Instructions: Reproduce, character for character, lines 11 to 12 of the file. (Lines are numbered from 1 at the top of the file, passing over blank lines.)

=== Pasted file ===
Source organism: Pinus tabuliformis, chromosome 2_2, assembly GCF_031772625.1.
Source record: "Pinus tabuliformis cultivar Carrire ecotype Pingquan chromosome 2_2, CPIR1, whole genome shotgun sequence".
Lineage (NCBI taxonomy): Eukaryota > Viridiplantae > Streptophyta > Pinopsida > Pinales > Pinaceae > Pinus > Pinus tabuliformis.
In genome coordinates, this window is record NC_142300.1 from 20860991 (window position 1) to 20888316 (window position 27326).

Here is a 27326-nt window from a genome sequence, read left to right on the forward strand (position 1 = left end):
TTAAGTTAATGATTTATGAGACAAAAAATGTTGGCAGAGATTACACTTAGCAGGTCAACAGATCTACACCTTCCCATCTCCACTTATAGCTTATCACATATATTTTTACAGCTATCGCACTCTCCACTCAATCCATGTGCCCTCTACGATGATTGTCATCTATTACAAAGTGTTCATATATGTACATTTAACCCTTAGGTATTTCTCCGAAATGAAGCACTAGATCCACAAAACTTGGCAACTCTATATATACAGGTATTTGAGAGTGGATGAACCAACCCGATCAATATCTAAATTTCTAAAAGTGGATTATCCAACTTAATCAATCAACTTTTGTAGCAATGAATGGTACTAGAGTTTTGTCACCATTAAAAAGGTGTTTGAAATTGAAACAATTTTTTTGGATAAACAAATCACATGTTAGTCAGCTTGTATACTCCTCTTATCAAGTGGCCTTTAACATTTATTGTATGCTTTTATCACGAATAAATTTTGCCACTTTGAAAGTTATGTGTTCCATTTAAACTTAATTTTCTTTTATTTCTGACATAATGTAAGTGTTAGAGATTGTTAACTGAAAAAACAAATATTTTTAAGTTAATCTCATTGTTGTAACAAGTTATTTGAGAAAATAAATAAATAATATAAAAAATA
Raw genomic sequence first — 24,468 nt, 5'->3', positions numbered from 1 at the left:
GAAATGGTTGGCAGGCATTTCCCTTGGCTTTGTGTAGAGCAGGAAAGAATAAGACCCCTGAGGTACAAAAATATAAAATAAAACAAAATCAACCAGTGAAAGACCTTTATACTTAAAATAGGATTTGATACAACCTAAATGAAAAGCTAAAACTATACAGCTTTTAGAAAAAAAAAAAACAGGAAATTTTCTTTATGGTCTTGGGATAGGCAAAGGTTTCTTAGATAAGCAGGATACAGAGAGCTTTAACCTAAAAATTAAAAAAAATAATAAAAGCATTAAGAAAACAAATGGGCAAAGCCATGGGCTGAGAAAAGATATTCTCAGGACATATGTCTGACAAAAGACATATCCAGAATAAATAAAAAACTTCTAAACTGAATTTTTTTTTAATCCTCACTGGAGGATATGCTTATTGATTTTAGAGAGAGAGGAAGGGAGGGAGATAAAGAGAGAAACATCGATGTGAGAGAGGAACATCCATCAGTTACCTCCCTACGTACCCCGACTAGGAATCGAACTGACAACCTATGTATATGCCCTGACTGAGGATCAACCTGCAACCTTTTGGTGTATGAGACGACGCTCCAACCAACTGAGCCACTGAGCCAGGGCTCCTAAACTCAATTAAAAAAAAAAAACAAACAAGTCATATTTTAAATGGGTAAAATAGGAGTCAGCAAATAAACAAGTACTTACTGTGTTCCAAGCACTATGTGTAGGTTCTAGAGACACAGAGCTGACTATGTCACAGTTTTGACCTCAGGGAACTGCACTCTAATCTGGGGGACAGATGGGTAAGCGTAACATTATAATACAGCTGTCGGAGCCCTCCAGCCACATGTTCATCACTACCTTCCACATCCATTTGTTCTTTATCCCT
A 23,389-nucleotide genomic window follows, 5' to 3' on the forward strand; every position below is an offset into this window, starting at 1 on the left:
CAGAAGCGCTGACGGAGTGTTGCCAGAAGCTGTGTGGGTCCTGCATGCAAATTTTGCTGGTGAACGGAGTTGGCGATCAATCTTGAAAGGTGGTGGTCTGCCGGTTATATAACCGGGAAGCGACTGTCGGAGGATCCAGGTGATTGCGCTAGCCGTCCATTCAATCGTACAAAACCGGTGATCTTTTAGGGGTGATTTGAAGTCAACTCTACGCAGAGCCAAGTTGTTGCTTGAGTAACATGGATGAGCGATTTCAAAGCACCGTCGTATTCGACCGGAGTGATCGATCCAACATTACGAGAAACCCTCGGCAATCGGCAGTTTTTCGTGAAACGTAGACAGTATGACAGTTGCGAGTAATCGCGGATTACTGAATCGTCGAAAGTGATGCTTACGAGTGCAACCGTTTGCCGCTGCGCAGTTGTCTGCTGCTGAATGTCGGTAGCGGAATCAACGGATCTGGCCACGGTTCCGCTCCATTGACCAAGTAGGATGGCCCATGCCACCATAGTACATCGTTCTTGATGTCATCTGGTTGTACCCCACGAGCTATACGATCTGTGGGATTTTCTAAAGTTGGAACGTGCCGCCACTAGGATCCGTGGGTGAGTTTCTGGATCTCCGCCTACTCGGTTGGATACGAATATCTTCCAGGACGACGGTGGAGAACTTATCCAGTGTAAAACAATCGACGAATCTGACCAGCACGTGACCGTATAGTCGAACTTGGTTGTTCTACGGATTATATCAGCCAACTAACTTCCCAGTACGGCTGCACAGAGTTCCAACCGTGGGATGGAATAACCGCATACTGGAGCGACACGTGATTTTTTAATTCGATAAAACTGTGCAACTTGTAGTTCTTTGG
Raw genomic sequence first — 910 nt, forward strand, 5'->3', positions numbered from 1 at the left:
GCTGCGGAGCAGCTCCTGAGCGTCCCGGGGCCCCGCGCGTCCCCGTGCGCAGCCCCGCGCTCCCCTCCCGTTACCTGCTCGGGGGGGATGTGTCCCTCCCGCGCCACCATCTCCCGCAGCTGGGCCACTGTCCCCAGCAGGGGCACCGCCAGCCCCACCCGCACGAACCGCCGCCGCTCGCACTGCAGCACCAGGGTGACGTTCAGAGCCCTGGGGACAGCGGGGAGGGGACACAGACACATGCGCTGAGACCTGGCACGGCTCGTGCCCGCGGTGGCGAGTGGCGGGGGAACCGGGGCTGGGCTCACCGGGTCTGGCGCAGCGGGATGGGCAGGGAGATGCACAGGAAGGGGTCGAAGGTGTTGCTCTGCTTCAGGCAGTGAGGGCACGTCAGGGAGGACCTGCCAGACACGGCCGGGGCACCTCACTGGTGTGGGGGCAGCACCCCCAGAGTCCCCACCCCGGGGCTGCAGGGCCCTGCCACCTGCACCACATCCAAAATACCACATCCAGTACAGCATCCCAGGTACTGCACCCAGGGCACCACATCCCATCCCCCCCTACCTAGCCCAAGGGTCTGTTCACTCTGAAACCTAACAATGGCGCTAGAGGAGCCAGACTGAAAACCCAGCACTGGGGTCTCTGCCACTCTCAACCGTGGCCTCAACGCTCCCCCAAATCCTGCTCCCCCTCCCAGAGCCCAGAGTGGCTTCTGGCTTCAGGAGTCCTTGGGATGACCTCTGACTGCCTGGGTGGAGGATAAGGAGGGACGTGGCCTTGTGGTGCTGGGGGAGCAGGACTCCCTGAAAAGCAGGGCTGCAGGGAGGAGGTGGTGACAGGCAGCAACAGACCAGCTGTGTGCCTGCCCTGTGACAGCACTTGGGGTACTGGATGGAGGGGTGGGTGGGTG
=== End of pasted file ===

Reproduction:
Raw genomic sequence first — 910 nt, forward strand, 5'->3', positions numbered from 1 at the left:
GCTGCGGAGCAGCTCCTGAGCGTCCCGGGGCCCCGCGCGTCCCCGTGCGCAGCCCCGCGCTCCCCTCCCGTTACCTGCTCGGGGGGGATGTGTCCCTCCCGCGCCACCATCTCCCGCAGCTGGGCCACTGTCCCCAGCAGGGGCACCGCCAGCCCCACCCGCACGAACCGCCGCCGCTCGCACTGCAGCACCAGGGTGACGTTCAGAGCCCTGGGGACAGCGGGGAGGGGACACAGACACATGCGCTGAGACCTGGCACGGCTCGTGCCCGCGGTGGCGAGTGGCGGGGGAACCGGGGCTGGGCTCACCGGGTCTGGCGCAGCGGGATGGGCAGGGAGATGCACAGGAAGGGGTCGAAGGTGTTGCTCTGCTTCAGGCAGTGAGGGCACGTCAGGGAGGACCTGCCAGACACGGCCGGGGCACCTCACTGGTGTGGGGGCAGCACCCCCAGAGTCCCCACCCCGGGGCTGCAGGGCCCTGCCACCTGCACCACATCCAAAATACCACATCCAGTACAGCATCCCAGGTACTGCACCCAGGGCACCACATCCCATCCCCCCCTACCTAGCCCAAGGGTCTGTTCACTCTGAAACCTAACAATGGCGCTAGAGGAGCCAGACTGAAAACCCAGCACTGGGGTCTCTGCCACTCTCAACCGTGGCCTCAACGCTCCCCCAAATCCTGCTCCCCCTCCCAGAGCCCAGAGTGGCTTCTGGCTTCAGGAGTCCTTGGGATGACCTCTGACTGCCTGGGTGGAGGATAAGGAGGGACGTGGCCTTGTGGTGCTGGGGGAGCAGGACTCCCTGAAAAGCAGGGCTGCAGGGAGGAGGTGGTGACAGGCAGCAACAGACCAGCTGTGTGCCTGCCCTGTGACAGCACTTGGGGTACTGGATGGAGGGGTGGGTGGGTG